By Liana B. Baker
Feb 27 (Reuters) - Liberty Media Corp, which holds a large stake in Barnes & Noble, said on Wednesday it has the power to block a sale of Barnes & Nobles retail stores and it is waiting to see whether the bookseller’s chairman Leonard Riggio will make an offer.
Liberty Media, controlled by cable pioneer and billionaire John Malone, owns preferred shares, that, if converted, would give it a 17 percent stake of bookseller Barnes & Noble. Its CEO Greg Maffei spoke about Barnes & Noble on a conference call following Liberty’s fourth-quarter results.
On Monday, Barnes & Noble said its chairman, Leonard Riggio plans to make an offer for the company’s bookstores in a deal that would split the stores off from the company’s Nook device and e-book business. [ID: nL4N0BP49M]
Maffei, the Liberty CEO, said on a conference call with investors that his company “has a fair amount of rights to influence or block any sale that we don’t see as advantageous” and that it is waiting to see if a transaction occurs. Liberty’s preferred shares come with voting rights.
Maffei emphasized that the situation is fluid and that he is not certain what Riggio will do.
“No offer has been made ... It’s very preliminary and we’ll see where Len (Riggio) goes with that,” Maffei said.
Riggio, who owns nearly 30 percent of Barnes & Noble, has not yet disclosed how much he would offer for the stores.
Barnes & Noble had put itself up for sale in 2010, but its only offer came from Liberty. Liberty, however, backed down from an initial $1 billion bid and instead bought $204 million in preferred shares convertible for $17 apiece.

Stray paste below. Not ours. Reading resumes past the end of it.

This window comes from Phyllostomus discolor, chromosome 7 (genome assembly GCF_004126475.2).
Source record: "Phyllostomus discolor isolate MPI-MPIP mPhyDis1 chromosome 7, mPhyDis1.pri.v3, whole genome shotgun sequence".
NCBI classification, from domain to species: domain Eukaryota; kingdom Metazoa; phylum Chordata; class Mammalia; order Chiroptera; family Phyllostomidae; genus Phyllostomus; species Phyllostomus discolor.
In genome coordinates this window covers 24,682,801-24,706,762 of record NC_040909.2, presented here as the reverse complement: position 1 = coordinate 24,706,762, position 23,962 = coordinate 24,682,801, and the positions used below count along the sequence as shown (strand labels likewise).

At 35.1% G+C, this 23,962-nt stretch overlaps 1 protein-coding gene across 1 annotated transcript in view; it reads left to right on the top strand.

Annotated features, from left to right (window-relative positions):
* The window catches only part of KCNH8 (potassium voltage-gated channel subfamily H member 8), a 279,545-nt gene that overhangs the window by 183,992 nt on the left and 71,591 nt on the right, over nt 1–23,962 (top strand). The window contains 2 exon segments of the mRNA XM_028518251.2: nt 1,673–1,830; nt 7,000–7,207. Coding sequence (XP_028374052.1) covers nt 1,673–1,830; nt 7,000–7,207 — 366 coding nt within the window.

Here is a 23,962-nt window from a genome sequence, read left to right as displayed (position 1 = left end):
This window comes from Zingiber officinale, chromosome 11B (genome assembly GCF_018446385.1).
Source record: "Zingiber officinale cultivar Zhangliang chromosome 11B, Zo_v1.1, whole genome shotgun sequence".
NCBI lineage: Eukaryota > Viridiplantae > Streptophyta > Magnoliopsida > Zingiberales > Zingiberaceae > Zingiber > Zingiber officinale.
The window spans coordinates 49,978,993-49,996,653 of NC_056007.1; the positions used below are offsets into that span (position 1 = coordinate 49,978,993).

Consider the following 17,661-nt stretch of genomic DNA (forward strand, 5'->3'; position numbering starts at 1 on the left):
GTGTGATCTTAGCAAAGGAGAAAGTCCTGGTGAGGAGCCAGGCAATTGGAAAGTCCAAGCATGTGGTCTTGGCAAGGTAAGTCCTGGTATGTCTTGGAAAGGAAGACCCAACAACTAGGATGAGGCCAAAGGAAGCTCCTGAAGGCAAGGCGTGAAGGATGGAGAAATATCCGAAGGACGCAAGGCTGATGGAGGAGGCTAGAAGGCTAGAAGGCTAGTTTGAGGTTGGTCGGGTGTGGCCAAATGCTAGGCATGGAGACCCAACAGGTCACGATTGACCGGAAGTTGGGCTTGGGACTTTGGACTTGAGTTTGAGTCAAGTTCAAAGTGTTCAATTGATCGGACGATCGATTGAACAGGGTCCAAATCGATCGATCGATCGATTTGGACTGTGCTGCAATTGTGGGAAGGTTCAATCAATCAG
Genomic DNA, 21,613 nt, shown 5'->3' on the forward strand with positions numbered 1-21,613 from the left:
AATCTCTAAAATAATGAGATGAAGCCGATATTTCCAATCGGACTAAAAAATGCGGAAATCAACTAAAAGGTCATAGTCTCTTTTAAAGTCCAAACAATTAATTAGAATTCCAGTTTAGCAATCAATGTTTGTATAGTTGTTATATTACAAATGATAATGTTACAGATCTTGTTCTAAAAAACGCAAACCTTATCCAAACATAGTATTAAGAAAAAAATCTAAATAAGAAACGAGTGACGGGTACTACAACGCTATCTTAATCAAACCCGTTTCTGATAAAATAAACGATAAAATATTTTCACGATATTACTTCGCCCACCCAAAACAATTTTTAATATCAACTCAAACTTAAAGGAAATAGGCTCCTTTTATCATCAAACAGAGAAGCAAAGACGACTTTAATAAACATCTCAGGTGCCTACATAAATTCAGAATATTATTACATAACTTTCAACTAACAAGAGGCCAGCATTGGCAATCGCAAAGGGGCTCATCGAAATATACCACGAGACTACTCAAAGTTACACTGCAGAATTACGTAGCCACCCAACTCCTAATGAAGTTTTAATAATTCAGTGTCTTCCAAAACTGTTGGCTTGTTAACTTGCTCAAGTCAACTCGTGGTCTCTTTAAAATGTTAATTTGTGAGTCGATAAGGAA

Besides its investment in Barnes & Noble, Liberty has a number of stakes in other companies, including Sirius XM, which it became the majority owner of in January. Liberty and Sirius had been engaged in a prolonged battle for control that led to the departure of Sirius XM’s CEO late last year.
Jim Meyer, a longtime executive at the satellite radio provider, was named interim CEO in January and given a spot on Sirius XM’s board of directors.
Maffei said the search for a new CEO is ongoing and could last another few months, as the search committee reviews strong internal and external candidates. He said the ideal CEO would have experience with a subscription model, a technology background, direct marketing prowess and also understand the content and talent side of the business.
Liberty has previously said that Meyer is one of executives being considered. On the call, Maffei said Meyer had been articulate at an investor conference earlier in the week.
Maxim Group analyst John Tinker said he was surprised the search process has taken so long and said he thinks Meyer is still a front runner.
“The subscriber model is very dear to Liberty’s heart and with Meyer’s experience in that, he’s certainly ticked all the boxes,” Tinker said.
Liberty has been tweaking its portfolio in recent months. Liberty spun off the premium TV cable network Starz in January. Starz beat analysts’ fourth-quarter estimates on Wednesday.
Liberty has also increased its stake in concert promoter Live Nation to about 27 percent. Maffei said in a statement that it was pleased in the growth of ticket sales at Live Nation for 2013.
Liberty’s revenue fell 52 percent to $467 million, compared to $973 million a year ago.
The company said its operating income was $25 million, compared to $293 million a year ago.
Liberty shares were flat at $105.55 per share after the market closed while Barnes & Noble shares were also flat at $15.23.